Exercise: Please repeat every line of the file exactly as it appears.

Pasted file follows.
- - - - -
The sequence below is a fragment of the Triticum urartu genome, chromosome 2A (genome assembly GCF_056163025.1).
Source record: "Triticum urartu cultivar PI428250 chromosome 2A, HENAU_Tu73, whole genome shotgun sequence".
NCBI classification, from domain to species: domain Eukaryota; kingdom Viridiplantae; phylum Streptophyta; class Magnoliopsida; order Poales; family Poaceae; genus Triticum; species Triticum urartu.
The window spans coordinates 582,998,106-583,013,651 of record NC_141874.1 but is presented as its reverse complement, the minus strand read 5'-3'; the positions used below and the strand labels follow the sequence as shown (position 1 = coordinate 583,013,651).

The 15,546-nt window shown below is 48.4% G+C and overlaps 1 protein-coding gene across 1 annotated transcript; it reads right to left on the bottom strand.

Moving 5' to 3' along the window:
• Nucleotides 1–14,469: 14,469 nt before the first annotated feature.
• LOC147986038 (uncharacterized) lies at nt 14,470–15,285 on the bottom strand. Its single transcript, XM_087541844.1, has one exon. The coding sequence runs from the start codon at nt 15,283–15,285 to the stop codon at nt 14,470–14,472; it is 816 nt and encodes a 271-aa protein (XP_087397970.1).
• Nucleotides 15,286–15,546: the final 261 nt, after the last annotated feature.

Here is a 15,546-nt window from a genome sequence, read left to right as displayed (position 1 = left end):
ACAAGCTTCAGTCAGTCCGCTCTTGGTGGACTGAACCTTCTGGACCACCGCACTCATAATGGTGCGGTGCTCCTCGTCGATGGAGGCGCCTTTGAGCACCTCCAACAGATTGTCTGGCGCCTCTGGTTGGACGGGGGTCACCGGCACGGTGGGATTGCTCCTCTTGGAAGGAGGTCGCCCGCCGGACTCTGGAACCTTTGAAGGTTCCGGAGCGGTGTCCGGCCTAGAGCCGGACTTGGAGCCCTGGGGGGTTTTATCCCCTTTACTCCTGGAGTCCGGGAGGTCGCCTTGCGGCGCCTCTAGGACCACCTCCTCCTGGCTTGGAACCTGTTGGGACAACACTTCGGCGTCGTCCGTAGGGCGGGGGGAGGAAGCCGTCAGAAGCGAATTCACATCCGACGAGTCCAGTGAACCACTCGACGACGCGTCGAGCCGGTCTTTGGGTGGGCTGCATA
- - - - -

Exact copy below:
The sequence below is a fragment of the Triticum urartu genome, chromosome 2A (genome assembly GCF_056163025.1).
Source record: "Triticum urartu cultivar PI428250 chromosome 2A, HENAU_Tu73, whole genome shotgun sequence".
NCBI classification, from domain to species: domain Eukaryota; kingdom Viridiplantae; phylum Streptophyta; class Magnoliopsida; order Poales; family Poaceae; genus Triticum; species Triticum urartu.
The window spans coordinates 582,998,106-583,013,651 of record NC_141874.1 but is presented as its reverse complement, the minus strand read 5'-3'; the positions used below and the strand labels follow the sequence as shown (position 1 = coordinate 583,013,651).

The 15,546-nt window shown below is 48.4% G+C and overlaps 1 protein-coding gene across 1 annotated transcript; it reads right to left on the bottom strand.

Moving 5' to 3' along the window:
• Nucleotides 1–14,469: 14,469 nt before the first annotated feature.
• LOC147986038 (uncharacterized) lies at nt 14,470–15,285 on the bottom strand. Its single transcript, XM_087541844.1, has one exon. The coding sequence runs from the start codon at nt 15,283–15,285 to the stop codon at nt 14,470–14,472; it is 816 nt and encodes a 271-aa protein (XP_087397970.1).
• Nucleotides 15,286–15,546: the final 261 nt, after the last annotated feature.

Here is a 15,546-nt window from a genome sequence, read left to right as displayed (position 1 = left end):
ACAAGCTTCAGTCAGTCCGCTCTTGGTGGACTGAACCTTCTGGACCACCGCACTCATAATGGTGCGGTGCTCCTCGTCGATGGAGGCGCCTTTGAGCACCTCCAACAGATTGTCTGGCGCCTCTGGTTGGACGGGGGTCACCGGCACGGTGGGATTGCTCCTCTTGGAAGGAGGTCGCCCGCCGGACTCTGGAACCTTTGAAGGTTCCGGAGCGGTGTCCGGCCTAGAGCCGGACTTGGAGCCCTGGGGGGTTTTATCCCCTTTACTCCTGGAGTCCGGGAGGTCGCCTTGCGGCGCCTCTAGGACCACCTCCTCCTGGCTTGGAACCTGTTGGGACAACACTTCGGCGTCGTCCGTAGGGCGGGGGGAGGAAGCCGTCAGAAGCGAATTCACATCCGACGAGTCCAGTGAACCACTCGACGACGCGTCGAGCCGGTCTTTGGGTGGGCTGCATA